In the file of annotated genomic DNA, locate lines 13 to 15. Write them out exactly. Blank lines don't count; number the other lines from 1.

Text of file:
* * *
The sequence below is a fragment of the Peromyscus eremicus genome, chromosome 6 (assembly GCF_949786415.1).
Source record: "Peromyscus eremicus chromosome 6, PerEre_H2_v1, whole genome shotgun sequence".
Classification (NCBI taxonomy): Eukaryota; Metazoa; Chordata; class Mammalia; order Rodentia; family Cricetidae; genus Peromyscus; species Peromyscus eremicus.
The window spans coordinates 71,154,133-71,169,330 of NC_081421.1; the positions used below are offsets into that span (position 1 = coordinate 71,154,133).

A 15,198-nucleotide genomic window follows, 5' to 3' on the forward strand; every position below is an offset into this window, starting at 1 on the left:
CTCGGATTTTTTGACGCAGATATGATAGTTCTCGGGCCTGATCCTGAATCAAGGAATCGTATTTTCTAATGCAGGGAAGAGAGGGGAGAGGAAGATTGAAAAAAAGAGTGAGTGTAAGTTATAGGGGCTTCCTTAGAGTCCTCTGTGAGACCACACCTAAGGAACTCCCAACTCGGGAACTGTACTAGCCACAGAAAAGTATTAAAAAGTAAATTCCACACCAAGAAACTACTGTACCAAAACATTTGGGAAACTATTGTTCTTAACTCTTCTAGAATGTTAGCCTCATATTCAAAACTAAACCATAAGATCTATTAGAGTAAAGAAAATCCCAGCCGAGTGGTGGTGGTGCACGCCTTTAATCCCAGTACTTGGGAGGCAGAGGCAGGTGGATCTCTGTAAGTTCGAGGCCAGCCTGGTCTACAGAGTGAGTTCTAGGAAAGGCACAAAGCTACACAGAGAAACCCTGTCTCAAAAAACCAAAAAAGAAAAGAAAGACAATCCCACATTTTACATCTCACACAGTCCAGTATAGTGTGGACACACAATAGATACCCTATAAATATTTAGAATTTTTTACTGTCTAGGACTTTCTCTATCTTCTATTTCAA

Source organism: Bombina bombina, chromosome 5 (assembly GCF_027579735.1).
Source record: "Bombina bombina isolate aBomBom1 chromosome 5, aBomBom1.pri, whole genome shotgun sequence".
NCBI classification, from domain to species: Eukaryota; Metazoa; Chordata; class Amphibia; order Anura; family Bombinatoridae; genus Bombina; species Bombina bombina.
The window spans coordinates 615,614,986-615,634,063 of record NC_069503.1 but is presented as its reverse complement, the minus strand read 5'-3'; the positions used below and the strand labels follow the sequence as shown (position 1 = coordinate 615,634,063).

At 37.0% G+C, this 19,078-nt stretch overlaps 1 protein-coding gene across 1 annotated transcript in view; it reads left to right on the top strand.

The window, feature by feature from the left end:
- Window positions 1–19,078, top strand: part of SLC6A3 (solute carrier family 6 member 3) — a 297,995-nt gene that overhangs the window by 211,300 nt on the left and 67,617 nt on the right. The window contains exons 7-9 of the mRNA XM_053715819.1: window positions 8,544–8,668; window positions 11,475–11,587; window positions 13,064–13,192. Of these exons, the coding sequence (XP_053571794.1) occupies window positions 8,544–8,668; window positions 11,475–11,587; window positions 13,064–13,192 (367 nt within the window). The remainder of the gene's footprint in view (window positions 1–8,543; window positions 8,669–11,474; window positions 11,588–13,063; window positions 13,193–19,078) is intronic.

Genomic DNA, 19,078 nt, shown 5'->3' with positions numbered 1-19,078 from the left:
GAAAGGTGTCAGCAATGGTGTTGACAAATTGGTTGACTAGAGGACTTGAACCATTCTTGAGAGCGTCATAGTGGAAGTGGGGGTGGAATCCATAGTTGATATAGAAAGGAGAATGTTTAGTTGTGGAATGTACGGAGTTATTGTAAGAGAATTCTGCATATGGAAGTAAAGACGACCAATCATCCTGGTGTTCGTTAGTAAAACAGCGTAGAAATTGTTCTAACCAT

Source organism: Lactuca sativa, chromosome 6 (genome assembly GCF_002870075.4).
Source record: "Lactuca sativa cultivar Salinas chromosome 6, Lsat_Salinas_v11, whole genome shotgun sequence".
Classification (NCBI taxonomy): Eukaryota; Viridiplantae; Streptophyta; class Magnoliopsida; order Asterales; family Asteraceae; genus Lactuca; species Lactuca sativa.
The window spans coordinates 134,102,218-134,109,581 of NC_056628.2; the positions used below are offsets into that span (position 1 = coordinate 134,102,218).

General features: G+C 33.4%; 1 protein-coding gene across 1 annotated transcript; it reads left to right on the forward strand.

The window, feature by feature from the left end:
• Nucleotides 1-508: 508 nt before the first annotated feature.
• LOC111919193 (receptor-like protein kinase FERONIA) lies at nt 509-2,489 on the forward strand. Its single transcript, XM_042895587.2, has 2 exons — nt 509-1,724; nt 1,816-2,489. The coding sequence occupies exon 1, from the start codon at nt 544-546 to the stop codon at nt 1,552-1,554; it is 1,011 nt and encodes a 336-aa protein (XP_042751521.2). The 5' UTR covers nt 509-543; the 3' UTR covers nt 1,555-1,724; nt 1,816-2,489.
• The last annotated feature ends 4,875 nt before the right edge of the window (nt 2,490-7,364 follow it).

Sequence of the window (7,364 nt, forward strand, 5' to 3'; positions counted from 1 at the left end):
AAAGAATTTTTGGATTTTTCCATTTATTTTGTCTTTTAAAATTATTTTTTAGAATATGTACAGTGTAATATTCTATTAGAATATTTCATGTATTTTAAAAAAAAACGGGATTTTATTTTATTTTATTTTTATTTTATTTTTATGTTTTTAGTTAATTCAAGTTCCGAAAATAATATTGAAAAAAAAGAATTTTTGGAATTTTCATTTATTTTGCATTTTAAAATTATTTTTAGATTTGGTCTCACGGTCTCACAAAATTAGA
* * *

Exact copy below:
- Window positions 1–19,078, top strand: part of SLC6A3 (solute carrier family 6 member 3) — a 297,995-nt gene that overhangs the window by 211,300 nt on the left and 67,617 nt on the right. The window contains exons 7-9 of the mRNA XM_053715819.1: window positions 8,544–8,668; window positions 11,475–11,587; window positions 13,064–13,192. Of these exons, the coding sequence (XP_053571794.1) occupies window positions 8,544–8,668; window positions 11,475–11,587; window positions 13,064–13,192 (367 nt within the window). The remainder of the gene's footprint in view (window positions 1–8,543; window positions 8,669–11,474; window positions 11,588–13,063; window positions 13,193–19,078) is intronic.

Genomic DNA, 19,078 nt, shown 5'->3' with positions numbered 1-19,078 from the left:
GAAAGGTGTCAGCAATGGTGTTGACAAATTGGTTGACTAGAGGACTTGAACCATTCTTGAGAGCGTCATAGTGGAAGTGGGGGTGGAATCCATAGTTGATATAGAAAGGAGAATGTTTAGTTGTGGAATGTACGGAGTTATTGTAAGAGAATTCTGCATATGGAAGTAAAGACGACCAATCATCCTGGTGTTCGTTAGTAAAACAGCGTAGAAATTGTTCTAACCAT